Thursday, January 6, 2022

Do-it-yourself divorce

In 1989 I was legally separated. That was about the only solution available at that time, in Ireland. Divorce had not yet been legalized and couples either lived together in misery, lived separately without any equitable settlement, or went through a legal separation. A legal separation resembled a divorce in every aspect, except that remarriage was not possible. Not a problem for me as the last thing I wanted at that stage, was more of the same.

All mutually owned property was either divided or sold and the proceeds divided. Any children were accounted for in every detail, custody, visitation, support. Everything was carefully recorded in the Separation Decree, which was then signed, witnessed and sealed.

That is the top level view. Under the covers, the usual pain and nastiness that typifies all human interaction of that type, is in full force of course. Each party retains a lawyer who will attempt to get the best deal possible for their client. Fees are usually standard, with extra charges for letters written, documents studied, and meetings attended. Therefore, it was in the financial interests of the lawyers, to prolong the agony. 

In my case, I wanted nothing, nothing but peace that is. My lawyer was confused by my refusal to fight, my disinterest in ‘taking him to the cleaners’. But after over twenty years, the only thing I wanted, was my life back and peace and quiet, and my children to suffer as little as possible in the process. Luckily, after a shaky start, we did manage to keep things simple and civilized, minimized the pain that was inevitable for all of us. 

The day that the documentation was finally signed, September 12th 1989, my lawyer and I turned up at the very plush offices of my soon to be ex-husband’s lawyer. We were ushered into a small meeting room where we sat making small talk. I expected that my husband and his lawyer would join us, but they didn’t. Instead, it became obvious that they were sitting in some other office, and a ‘go-between’ started to shuffle between the two offices, with instructions. Apparently it is usual that at the last minute, one or other of the parties decides to get nasty, or just plain demanding. This is the reason for keeping them separated, and for the ‘runner’ who carries messages between the lawyers, regarding last minute changes. I don’t know if they were relieved or disappointed that we had no changes. But still we were kept separate, and the documents were carried between meeting rooms to be signed in isolation. It all felt very sordid and very lonely.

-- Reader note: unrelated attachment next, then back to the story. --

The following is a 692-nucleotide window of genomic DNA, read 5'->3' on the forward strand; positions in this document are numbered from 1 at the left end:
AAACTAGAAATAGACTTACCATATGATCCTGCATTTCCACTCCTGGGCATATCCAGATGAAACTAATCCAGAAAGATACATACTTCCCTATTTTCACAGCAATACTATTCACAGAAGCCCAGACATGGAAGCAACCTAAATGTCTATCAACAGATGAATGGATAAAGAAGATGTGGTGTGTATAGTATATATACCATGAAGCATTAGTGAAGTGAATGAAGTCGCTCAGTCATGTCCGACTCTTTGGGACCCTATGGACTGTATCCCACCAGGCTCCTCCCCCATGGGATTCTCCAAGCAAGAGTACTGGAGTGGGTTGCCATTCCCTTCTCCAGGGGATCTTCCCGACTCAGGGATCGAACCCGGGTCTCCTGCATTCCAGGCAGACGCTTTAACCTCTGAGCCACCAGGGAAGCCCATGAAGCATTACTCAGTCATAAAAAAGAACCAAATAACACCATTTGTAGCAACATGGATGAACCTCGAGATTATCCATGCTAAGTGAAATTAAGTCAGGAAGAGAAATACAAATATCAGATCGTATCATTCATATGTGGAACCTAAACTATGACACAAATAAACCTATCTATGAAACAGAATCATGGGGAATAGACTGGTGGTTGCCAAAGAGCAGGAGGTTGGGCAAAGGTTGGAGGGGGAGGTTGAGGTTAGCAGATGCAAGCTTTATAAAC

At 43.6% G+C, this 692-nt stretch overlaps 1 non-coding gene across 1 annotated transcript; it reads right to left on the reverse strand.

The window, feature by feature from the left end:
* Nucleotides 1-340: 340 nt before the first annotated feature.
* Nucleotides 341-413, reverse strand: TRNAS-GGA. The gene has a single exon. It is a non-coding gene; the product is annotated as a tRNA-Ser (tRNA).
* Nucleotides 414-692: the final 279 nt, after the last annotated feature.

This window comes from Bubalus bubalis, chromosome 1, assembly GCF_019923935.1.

Almost six years later, as a resident in Texas, I went through a very different experience to finally but an end to the marriage with a divorce. Divorce had still not become legal in Ireland, but as a legal resident of Texas, where divorce was recognized by the State, it would also be recognized by Ireland. A very useful loophole as my ex-husband was now living with his girlfriend and they had a son. If I was granted a divorce in Texas, they could legally wed in Ireland.

I started to investigate the possibility of a divorce and discovered that I could buy a ‘Do It Yourself Divorce’ book. Actually it was less a book, more a booklet. It had all the documents I needed, and very straightforward instructions on how to go about completing and filing these, and how to represent myself in court when the time came. My first task was to select the relevant documents and type them up. Fortunately, because my children were now all over eighteen, and my Irish Separation had disposed of and divided up all community property, the process was very simple. I filed the first document applying for the divorce, just before a trip back to Dublin. Next I typed up the Waiver that I needed to get my ex-husband to sign, to waive his rights to contest the divorce. Naturally this was something he was very happy to do. We did have to go together to a Notary and have this document notarized, but that was just a slight inconvenience, and small expense. I also had to supply my husband’s lawyer with a letter stating that I planned to remain as a resident of Texas, this was required before Irish law would accept the divorce.